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Best Practices in Debt Compliance: Look Beyond Year One

Before taking on a loan and agreeing to all of its lender's requirements, the treasury department needs to look beyond the first year.

Indeed, a loan may look like a good idea at the time, but during the recent Proformative webinar "Best Practices in Debt Compliance," Jeff Wallace, managing director at Debt Compliance Services, said the risk to default increases as time goes by. Businesses are more likely to break covenants with lenders when just one issue arises. If one of those covenants breaks, it gives lenders the power to completely change the credit on a loan. The more time that passes after a loan, the better the chances for a default, leading to possible bankruptcy. Business executives need to have full confidence the company will be able to survive the lifetime on the loan without breaking any aspect of the agreement.

"Default risk is a long-term risk," said Wallace. "It increases over time, and often we think that people with relatively weak compliance practices are devising or thinking that their practices are appropriate because they're thinking about the first-year risk. And basically no treasurer borrows or no bank really lends expecting a first-year default. If you determine the adequacy of your compliance practices based upon your first-year risk, you really are at risk as you move into years three, five, and seven."

Defaults Can Devastate the Firm for Years
Sometimes it's inevitable that a company will default on its loan. For that reason, decision-makers who agree to the terms of a loan must understand their next moves after a default to avoid bankruptcy. They must think about how a default can affect the company for years to come before signing any agreements.

"A default becomes a slippery slope, because as soon as you find out that you have a covenant violation, you're going to have to look at your agreement and see whether you're going to have to report it immediately to the lenders or report it at quarter's end," said Wallace. "If you don't report it, you're basically committing fraud."

Understand the Best Practices for Debt Compliance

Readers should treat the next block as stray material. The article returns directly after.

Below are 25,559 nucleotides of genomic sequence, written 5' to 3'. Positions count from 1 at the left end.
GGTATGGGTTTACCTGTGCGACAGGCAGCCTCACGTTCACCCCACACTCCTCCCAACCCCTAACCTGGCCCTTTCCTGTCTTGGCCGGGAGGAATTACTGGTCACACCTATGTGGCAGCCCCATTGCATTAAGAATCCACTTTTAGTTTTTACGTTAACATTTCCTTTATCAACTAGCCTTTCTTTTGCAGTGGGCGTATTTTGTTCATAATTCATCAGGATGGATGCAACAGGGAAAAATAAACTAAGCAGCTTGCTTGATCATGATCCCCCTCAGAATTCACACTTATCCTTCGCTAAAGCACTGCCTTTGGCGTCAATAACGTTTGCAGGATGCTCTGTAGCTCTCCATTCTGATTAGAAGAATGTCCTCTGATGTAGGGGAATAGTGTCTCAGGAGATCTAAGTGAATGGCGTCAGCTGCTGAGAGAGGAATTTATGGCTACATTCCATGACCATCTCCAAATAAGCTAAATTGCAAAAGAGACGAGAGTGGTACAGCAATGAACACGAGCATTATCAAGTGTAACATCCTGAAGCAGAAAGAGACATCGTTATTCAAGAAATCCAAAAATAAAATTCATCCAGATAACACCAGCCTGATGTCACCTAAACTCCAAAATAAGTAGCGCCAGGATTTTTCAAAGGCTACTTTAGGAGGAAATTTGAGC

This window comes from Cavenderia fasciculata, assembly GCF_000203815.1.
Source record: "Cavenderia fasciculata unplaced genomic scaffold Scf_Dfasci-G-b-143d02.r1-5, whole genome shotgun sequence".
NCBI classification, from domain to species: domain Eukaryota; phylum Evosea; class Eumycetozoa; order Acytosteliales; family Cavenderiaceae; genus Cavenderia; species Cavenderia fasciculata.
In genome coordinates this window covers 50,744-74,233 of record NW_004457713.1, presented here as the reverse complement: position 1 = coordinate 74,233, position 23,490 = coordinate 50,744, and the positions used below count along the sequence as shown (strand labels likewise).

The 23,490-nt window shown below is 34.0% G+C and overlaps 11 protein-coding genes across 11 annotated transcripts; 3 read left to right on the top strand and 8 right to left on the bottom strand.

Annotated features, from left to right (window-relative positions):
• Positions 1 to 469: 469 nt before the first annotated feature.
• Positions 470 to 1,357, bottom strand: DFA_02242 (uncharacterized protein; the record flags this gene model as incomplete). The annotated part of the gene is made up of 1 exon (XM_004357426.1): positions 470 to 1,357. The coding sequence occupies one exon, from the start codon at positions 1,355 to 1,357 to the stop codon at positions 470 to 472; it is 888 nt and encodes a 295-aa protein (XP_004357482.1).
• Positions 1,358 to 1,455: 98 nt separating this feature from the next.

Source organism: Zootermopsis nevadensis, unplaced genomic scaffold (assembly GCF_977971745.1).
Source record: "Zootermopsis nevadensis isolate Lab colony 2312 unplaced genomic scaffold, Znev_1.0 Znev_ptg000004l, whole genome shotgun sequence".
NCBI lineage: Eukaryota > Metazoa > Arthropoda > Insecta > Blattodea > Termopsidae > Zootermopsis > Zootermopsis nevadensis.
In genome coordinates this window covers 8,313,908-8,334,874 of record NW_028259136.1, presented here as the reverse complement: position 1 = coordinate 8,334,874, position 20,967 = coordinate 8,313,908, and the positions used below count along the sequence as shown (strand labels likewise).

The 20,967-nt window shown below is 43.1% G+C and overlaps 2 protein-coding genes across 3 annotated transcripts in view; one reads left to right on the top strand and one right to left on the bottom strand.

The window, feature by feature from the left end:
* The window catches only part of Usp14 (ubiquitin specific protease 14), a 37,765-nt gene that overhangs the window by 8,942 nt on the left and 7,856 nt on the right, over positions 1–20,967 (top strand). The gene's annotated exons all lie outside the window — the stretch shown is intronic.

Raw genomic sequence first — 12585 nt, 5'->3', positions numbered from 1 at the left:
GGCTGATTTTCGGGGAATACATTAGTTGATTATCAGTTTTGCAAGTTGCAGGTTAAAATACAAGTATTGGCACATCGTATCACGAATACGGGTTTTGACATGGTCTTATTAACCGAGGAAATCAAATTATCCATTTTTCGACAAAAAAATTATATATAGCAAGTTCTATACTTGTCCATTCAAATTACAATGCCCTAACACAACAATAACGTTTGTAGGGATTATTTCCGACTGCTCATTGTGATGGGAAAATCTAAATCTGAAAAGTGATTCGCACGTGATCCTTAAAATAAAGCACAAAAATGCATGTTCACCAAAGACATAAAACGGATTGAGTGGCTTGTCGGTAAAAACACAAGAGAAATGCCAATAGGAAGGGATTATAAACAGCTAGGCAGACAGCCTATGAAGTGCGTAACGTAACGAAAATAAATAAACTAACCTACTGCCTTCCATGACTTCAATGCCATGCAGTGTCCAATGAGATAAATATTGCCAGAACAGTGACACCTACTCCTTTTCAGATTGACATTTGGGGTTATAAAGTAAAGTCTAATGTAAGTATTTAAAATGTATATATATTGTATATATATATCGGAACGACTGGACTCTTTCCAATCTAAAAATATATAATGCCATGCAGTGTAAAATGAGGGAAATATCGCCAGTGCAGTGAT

Leaning about debt compliance will give business executives the opportunity to salvage the company in the event of a default or even avoid a devastating error altogether. Below is a list of best practices that all firms considering taking on a loan should thoroughly study before making any important decisions.

  • Build a debt compliance policy: Before working with a lender, businesses must have a plan for how they will operate when taking on debt, said Jim Simpson, managing director at Debt Compliance Services, during the Proformative webinar. By properly training the employees who will be responsible for working with the loan and ensuring it is paid on time, companies will reduce the risk of default.
  • Continue revisiting the covenant checklist: The agreement between the lender and the business will have a number of tasks that the company must complete in order to fall in compliance with the regulations of the loan. Companies that continue to remember to look at the checklist will not let any compliance protocol fall through the cracks, Simpson noted.
  • Evaluate potential issues and change the policy, if necessary: No covenant is going to be perfect, and there are going to be problems throughout the lifetime of the loan. Businesses that have forecasted for these issues will know when it might be the right time to revise their policy to comply with the lending agreement.
  • Create a procedure and reassess frequently: According to the Association of Financial Professionals' recent debt compliance survey, more than half of businesses have a set of written debt compliance procedures that describe what should be done each quarter.
  • Everyone must know their roles when working toward compliance: The same survey revealed 44 percent of respondents said it's important to have a document listing which staff are responsible for attesting to compliance with specific covenants. When everyone is aware of their tasks in complying with the lending agreement, the chances for error are significantly reduced.

By developing a robust debt compliance policy, and following the best practices for going about creating one, businesses will be able to reduce some of the risk of defaulting on loans.

To learn more on this subject,attend CFO Dimensions 2013 in New York City, August 21-22. Register with code CFODKAR for a special $649 discount here.